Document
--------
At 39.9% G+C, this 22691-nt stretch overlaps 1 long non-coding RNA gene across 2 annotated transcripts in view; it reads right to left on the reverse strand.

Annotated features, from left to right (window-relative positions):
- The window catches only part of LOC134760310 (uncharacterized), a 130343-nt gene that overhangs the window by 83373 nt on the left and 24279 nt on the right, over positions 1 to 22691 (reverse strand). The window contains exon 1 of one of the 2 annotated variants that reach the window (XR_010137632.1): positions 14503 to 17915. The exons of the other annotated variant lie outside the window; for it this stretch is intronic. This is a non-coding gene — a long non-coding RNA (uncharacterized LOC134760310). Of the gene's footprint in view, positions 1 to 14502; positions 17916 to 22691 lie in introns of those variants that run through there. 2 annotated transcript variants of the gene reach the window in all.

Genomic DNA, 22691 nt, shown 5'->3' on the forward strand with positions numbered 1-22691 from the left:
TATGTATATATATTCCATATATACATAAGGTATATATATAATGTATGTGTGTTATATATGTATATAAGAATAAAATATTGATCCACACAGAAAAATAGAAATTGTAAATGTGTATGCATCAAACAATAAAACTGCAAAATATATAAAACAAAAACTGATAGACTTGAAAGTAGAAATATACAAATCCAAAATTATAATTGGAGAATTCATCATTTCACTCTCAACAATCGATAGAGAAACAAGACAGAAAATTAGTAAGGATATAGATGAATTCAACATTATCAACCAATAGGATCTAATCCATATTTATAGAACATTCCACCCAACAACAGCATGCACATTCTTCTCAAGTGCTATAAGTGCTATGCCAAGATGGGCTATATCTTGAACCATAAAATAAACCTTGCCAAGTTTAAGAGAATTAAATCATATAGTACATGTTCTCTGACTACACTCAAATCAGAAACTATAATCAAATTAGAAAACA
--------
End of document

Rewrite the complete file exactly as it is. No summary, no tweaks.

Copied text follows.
At 39.9% G+C, this 22691-nt stretch overlaps 1 long non-coding RNA gene across 2 annotated transcripts in view; it reads right to left on the reverse strand.

Annotated features, from left to right (window-relative positions):
- The window catches only part of LOC134760310 (uncharacterized), a 130343-nt gene that overhangs the window by 83373 nt on the left and 24279 nt on the right, over positions 1 to 22691 (reverse strand). The window contains exon 1 of one of the 2 annotated variants that reach the window (XR_010137632.1): positions 14503 to 17915. The exons of the other annotated variant lie outside the window; for it this stretch is intronic. This is a non-coding gene — a long non-coding RNA (uncharacterized LOC134760310). Of the gene's footprint in view, positions 1 to 14502; positions 17916 to 22691 lie in introns of those variants that run through there. 2 annotated transcript variants of the gene reach the window in all.

Genomic DNA, 22691 nt, shown 5'->3' on the forward strand with positions numbered 1-22691 from the left:
TATGTATATATATTCCATATATACATAAGGTATATATATAATGTATGTGTGTTATATATGTATATAAGAATAAAATATTGATCCACACAGAAAAATAGAAATTGTAAATGTGTATGCATCAAACAATAAAACTGCAAAATATATAAAACAAAAACTGATAGACTTGAAAGTAGAAATATACAAATCCAAAATTATAATTGGAGAATTCATCATTTCACTCTCAACAATCGATAGAGAAACAAGACAGAAAATTAGTAAGGATATAGATGAATTCAACATTATCAACCAATAGGATCTAATCCATATTTATAGAACATTCCACCCAACAACAGCATGCACATTCTTCTCAAGTGCTATAAGTGCTATGCCAAGATGGGCTATATCTTGAACCATAAAATAAACCTTGCCAAGTTTAAGAGAATTAAATCATATAGTACATGTTCTCTGACTACACTCAAATCAGAAACTATAATCAAATTAGAAAACA